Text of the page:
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The quantitative metabolome is shaped by abiotic constraints

The quantitative metabolome is shaped by abiotic constraints

Title: The quantitative metabolome is shaped by abiotic constraints
Author: Akbari, Amir
Yurkovich, James T.
Zielinski, Daniel C.
Pálsson, Bernhard Örn
Date: 2021-05-26
Language: English
Scope: 2515427
University/Institute: University of Iceland
Series: Nature Communications; 12(1)
ISSN: 2041-1723
DOI: 10.1038/s41467-021-23214-9
Subject: Efnaskipti; Gerlar; Lífeðlisfræði; Acids/metabolism; Adaptation, Physiological; Biological Evolution; Escherichia coli Proteins/analysis; Escherichia coli/chemistry; Gene Expression Regulation/physiology; Hydrogen/metabolism; Magnesium/metabolism; Metabolic Networks and Pathways/physiology; Metabolome/physiology; Metabolomics; Osmosis; Phosphate Transport Proteins/metabolism; Phosphates/metabolism; Stress, Physiological
URI: https://hdl.handle.net/20.500.11815/2700

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Akbari , A , Yurkovich , J T , Zielinski , D C & Pálsson , B Ö 2021 , ' The quantitative metabolome is shaped by abiotic constraints ' , Nature Communications , vol. 12 , no. 1 , 3178 , pp. 3178 . https://doi.org/10.1038/s41467-021-23214-9


Living systems formed and evolved under constraints that govern their interactions with the inorganic world. These interactions are definable using basic physico-chemical principles. Here, we formulate a comprehensive set of ten governing abiotic constraints that define possible quantitative metabolomes. We apply these constraints to a metabolic network of Escherichia coli that represents 90% of its metabolome. We show that the quantitative metabolomes allowed by the abiotic constraints are consistent with metabolomic and isotope-labeling data. We find that: (i) abiotic constraints drive the evolution of high-affinity phosphate transporters; (ii) Charge-, hydrogen- and magnesium-related constraints underlie transcriptional regulatory responses to osmotic stress; and (iii) hydrogen-ion and charge imbalance underlie transcriptional regulatory responses to acid stress. Thus, quantifying the constraints that the inorganic world imposes on living systems provides insights into their key characteristics, helps understand the outcomes of evolutionary adaptation, and should be considered as a fundamental part of theoretical biology and for understanding the constraints on evolution.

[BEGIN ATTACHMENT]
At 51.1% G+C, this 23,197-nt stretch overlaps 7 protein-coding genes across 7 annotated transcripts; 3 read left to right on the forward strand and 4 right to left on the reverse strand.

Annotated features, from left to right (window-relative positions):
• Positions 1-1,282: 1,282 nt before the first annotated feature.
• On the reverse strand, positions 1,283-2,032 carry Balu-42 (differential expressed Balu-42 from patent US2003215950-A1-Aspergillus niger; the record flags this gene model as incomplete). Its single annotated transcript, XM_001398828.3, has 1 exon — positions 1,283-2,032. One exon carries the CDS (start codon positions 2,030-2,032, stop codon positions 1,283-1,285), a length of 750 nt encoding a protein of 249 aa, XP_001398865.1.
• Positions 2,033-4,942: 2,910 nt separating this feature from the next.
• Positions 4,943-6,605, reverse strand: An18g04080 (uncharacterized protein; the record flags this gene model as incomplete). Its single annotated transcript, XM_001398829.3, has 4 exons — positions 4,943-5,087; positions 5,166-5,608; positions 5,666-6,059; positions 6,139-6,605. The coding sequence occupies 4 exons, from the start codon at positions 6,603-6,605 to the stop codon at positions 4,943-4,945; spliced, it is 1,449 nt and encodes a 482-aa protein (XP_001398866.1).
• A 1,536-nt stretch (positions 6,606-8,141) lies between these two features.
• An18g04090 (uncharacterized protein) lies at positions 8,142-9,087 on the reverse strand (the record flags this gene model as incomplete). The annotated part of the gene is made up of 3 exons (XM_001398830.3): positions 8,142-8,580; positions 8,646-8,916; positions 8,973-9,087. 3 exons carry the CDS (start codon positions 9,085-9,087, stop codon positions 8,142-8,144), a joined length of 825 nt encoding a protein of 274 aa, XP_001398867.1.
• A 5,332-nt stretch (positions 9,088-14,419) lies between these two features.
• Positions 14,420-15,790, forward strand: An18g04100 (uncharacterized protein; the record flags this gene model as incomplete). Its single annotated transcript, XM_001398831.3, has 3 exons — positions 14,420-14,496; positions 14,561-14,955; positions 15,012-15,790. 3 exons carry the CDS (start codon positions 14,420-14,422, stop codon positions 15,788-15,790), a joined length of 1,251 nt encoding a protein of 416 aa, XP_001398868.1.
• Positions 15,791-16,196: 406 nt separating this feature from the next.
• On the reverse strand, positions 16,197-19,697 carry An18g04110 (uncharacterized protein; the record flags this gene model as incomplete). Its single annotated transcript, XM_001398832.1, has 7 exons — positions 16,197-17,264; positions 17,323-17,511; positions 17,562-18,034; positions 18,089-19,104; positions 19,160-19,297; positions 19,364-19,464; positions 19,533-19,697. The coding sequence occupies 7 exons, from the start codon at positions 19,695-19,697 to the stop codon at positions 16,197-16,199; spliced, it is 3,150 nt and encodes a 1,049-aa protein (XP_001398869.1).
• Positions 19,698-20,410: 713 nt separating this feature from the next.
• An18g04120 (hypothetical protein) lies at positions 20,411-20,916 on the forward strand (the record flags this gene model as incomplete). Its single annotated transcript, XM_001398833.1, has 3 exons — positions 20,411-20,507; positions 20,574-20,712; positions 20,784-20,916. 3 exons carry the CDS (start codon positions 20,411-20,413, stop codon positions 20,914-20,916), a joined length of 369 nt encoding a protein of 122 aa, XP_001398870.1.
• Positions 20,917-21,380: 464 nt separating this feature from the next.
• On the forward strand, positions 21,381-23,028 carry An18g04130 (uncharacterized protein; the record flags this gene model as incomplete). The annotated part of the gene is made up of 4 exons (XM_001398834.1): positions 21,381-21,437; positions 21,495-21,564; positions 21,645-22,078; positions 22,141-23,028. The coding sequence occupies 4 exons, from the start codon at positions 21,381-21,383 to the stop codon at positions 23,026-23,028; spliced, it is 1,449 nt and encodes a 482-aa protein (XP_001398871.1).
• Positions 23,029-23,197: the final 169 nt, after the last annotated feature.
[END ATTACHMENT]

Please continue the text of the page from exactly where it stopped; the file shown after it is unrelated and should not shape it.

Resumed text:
Funding Information: We thank Jared Broddrick’s for his valuable comments on the manuscript. We would like to thank Sharon Grubner and Jonathan Hsu. This work was funded by the Novo Nordisk Foundation (Grant Number NNF10CC1016517), the National Institutes of Health (Grant Number GM057089), and the Institute for Systems Biology’s Translational Research Fellows Program (J.T.Y.). Publisher Copyright: © 2021, The Author(s).

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